A mother finds her 17 year old teenage son hanging from the rafters of their basement. To hear of this occurrence is not rare in society today. Every 90 minutes a teenager in this country commits suicide. Suicide is the third leading cause of death for 15-24 year olds. The National suicide rate has increased 78% between 1952 and 1992.
The rate for 15-19 year olds rose from two per 100,000 to 12.9, more than 600 percent. (Special report, Killing the Pain, Rae Coulli)
A 17 year old boy, Douglas Stewart, came home from school to find his mother lying on the sofa with a strained back. Being concerned for her he rubbed her back briefly then put on some easy listening music. Douglas then proceeded downstairs to his bedroom. Two of his friends came to the door.
His mother waited to see if he would return to answer it; minutes later she answered and then yelled for him to come up. When
he did not come, she went downstairs to get him. That is when she found him strangled and her sons body dangling from the ceiling. This is a senseless tragic sight for a mother to endure. The mortality rate from suicide in 1996 showed 9.5 per 100,000 for 15-19 year olds.
This also shows boys are four times more likely to commit suicide then girls. However, girls are twice as likely to attempt suicide. (American 1996) It is imperative to reverse this trend and in doing so we need to understand the characteristics, behaviors and events associated with youth suicide.
There are many risk factors associated with suicidal ideation and attempts. Risk factors include self-destructive behavior which may be related to life events, unfavourable home environments, or a genetic component. Personality traits like aggression and hostility or feeling introverted or hopeless play a role in suicides.
Loss of control, poor problem solving techniques, or rigid cognitive life styles are also characteristics of suicides. Similar traits are found in depressive behaviors. Teenagers may have been exposed to others who have had suicidal behaviors.
Douglas Stewart, the 17 year old boy had previously rehearsed his hanging. Medical people had been summoned to his house two months before because he had tried to hang himself with a dogs choke chain using the stairway banister. In the same area in Calgary between June and October of that year four teenage boys committed suicide.
Their deaths questioned the United Nations statement that Canada was the best place to
live yet is now rated third-highest in teenage suicide. Not a proud statistic. The overall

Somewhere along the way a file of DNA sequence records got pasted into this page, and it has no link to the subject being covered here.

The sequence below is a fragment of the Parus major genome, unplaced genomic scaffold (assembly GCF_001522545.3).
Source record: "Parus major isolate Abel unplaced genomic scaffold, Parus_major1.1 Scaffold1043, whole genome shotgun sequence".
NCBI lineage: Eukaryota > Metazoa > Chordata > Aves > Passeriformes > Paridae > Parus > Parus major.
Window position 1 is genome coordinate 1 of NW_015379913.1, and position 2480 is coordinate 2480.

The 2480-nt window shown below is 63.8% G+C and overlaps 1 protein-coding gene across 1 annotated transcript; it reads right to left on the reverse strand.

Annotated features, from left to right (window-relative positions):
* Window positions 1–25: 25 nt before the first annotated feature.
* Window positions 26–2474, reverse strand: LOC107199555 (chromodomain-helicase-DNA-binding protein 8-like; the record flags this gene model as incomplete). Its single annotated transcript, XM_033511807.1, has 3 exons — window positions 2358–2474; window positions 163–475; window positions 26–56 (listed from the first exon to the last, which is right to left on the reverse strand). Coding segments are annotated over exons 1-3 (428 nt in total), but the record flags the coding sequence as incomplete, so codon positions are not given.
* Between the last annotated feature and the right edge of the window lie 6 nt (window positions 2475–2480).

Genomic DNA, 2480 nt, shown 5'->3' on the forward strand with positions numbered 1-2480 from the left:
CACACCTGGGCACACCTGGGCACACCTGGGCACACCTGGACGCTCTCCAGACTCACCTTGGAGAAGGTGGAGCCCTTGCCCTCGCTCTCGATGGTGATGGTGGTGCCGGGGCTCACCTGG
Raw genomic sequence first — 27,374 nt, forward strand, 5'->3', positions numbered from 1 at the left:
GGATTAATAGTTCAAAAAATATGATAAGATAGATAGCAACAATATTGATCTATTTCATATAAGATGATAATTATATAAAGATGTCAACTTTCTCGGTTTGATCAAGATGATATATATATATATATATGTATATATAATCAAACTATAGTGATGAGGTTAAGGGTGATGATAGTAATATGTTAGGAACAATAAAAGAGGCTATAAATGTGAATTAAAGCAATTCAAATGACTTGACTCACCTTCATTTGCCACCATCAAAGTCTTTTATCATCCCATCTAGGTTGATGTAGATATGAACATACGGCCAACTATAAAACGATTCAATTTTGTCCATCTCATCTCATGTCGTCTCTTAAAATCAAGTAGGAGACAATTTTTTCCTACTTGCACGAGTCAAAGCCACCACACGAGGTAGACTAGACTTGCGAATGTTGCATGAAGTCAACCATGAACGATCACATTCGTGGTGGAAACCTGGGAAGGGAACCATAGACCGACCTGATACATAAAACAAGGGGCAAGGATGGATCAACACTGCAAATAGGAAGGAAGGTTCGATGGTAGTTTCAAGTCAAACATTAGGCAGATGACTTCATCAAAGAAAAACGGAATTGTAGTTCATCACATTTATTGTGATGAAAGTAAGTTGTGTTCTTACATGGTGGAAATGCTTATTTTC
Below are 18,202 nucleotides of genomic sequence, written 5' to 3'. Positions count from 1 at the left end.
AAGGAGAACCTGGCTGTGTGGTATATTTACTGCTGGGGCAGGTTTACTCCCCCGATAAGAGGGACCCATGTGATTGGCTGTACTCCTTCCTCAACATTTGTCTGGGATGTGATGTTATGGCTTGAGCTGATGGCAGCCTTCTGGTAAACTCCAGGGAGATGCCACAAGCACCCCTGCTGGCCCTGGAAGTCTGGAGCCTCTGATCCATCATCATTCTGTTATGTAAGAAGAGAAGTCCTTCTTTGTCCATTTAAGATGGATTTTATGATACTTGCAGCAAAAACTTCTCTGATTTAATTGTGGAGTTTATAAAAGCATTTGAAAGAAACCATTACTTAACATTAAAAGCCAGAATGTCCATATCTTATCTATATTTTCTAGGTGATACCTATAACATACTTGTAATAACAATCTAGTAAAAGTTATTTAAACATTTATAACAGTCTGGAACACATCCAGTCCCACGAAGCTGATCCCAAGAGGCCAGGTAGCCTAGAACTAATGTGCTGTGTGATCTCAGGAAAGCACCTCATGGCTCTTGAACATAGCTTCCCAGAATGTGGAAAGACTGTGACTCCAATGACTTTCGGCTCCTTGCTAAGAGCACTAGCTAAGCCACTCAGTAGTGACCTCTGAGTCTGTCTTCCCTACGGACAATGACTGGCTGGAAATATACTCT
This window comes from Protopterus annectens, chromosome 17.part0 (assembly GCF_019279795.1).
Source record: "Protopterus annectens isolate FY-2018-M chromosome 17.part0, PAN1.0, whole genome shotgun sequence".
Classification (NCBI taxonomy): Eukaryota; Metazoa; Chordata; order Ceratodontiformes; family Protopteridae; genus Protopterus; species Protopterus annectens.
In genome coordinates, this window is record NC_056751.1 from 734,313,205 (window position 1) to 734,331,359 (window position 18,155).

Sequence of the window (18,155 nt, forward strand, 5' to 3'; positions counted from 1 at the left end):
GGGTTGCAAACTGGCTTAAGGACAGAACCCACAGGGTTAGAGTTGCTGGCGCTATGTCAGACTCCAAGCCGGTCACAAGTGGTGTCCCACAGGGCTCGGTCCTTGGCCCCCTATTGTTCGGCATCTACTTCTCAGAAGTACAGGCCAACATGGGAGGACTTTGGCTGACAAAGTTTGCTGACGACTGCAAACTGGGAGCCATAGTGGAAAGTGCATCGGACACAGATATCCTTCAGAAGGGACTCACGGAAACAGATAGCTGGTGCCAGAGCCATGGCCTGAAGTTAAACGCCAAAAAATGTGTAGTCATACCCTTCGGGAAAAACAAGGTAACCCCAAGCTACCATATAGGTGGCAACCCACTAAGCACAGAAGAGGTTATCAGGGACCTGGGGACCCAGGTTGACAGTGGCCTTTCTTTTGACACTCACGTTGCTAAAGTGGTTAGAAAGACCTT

national suicide rate increased 78% between 1952-1992. Menno Boldt, a sociologist at
the University of Lethbridge, Alberta suggests that the right to die movement on behalf of the terminally ill patients may be sending the wrong message to teens. Are teenagers in their immature minds ready to hear this controversy and understand?
Are there warning signs or suicidal symptoms? Guidance councillors warn of verbal hints that teenagers say that should be taken seriously. Statements like I wont be a problem for you much longer, nothing matters, its no use, I wish I were dead, I cant take it anymore, nobody cares about me, I wish I were never born.
These are potential suicide risk statements indicating impending destructive behavior.
A suicide survey was taken in 1997 by an Oregon High School. In this a statement was made that no less than 35% of Oregon attempters made prior attempts. Just like Douglas Stewart. A previous suicide attempt is the best predictor of future suicidal behavior. Without intervention , a failed suicide attempt may be followed by one that results in death.
Douglas Stewart had previously attempted with a dog choke chain and after recovery his visits to the psychiatrist increased. He had previously been diagnosed with attention deficit disorder and taking an anti-depressant. Douglas had a risk factor- a genetic component.
There are also warning signs for increased suicide risks. These factors include
changes in behavior such as being prone to accidents, drug and alcohol abuse, physical violence towards self or animals, decreased appetite, withdrawal from family and friends, running away, low grades in school, unkept appearances, notes with suicidal contents, taking risks, purchasing weapons. .